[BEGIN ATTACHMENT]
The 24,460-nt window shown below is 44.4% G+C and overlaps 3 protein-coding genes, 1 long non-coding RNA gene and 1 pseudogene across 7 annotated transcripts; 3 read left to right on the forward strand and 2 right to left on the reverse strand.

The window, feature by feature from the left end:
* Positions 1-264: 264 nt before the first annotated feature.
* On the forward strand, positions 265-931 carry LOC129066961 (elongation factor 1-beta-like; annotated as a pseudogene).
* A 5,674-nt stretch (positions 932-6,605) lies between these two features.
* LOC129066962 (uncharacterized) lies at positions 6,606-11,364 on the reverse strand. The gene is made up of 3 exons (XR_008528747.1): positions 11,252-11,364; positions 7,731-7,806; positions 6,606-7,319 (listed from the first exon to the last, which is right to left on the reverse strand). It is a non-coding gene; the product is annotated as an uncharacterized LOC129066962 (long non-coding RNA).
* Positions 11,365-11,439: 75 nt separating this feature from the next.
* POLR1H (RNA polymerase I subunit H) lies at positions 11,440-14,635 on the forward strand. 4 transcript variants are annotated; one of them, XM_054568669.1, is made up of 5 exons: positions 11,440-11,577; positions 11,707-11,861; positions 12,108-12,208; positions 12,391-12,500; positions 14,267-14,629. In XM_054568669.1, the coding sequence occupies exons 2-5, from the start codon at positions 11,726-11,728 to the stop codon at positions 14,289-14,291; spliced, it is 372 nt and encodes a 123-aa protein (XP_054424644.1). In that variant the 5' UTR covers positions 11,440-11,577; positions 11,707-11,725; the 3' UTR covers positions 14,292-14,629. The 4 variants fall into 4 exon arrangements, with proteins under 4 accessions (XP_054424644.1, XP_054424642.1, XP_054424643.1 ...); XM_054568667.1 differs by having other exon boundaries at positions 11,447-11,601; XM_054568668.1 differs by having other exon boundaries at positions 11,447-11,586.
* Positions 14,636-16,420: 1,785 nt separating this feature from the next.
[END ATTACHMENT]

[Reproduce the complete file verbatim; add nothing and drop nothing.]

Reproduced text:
The 24,460-nt window shown below is 44.4% G+C and overlaps 3 protein-coding genes, 1 long non-coding RNA gene and 1 pseudogene across 7 annotated transcripts; 3 read left to right on the forward strand and 2 right to left on the reverse strand.

The window, feature by feature from the left end:
* Positions 1-264: 264 nt before the first annotated feature.
* On the forward strand, positions 265-931 carry LOC129066961 (elongation factor 1-beta-like; annotated as a pseudogene).
* A 5,674-nt stretch (positions 932-6,605) lies between these two features.
* LOC129066962 (uncharacterized) lies at positions 6,606-11,364 on the reverse strand. The gene is made up of 3 exons (XR_008528747.1): positions 11,252-11,364; positions 7,731-7,806; positions 6,606-7,319 (listed from the first exon to the last, which is right to left on the reverse strand). It is a non-coding gene; the product is annotated as an uncharacterized LOC129066962 (long non-coding RNA).
* Positions 11,365-11,439: 75 nt separating this feature from the next.
* POLR1H (RNA polymerase I subunit H) lies at positions 11,440-14,635 on the forward strand. 4 transcript variants are annotated; one of them, XM_054568669.1, is made up of 5 exons: positions 11,440-11,577; positions 11,707-11,861; positions 12,108-12,208; positions 12,391-12,500; positions 14,267-14,629. In XM_054568669.1, the coding sequence occupies exons 2-5, from the start codon at positions 11,726-11,728 to the stop codon at positions 14,289-14,291; spliced, it is 372 nt and encodes a 123-aa protein (XP_054424644.1). In that variant the 5' UTR covers positions 11,440-11,577; positions 11,707-11,725; the 3' UTR covers positions 14,292-14,629. The 4 variants fall into 4 exon arrangements, with proteins under 4 accessions (XP_054424644.1, XP_054424642.1, XP_054424643.1 ...); XM_054568667.1 differs by having other exon boundaries at positions 11,447-11,601; XM_054568668.1 differs by having other exon boundaries at positions 11,447-11,586.
* Positions 14,636-16,420: 1,785 nt separating this feature from the next.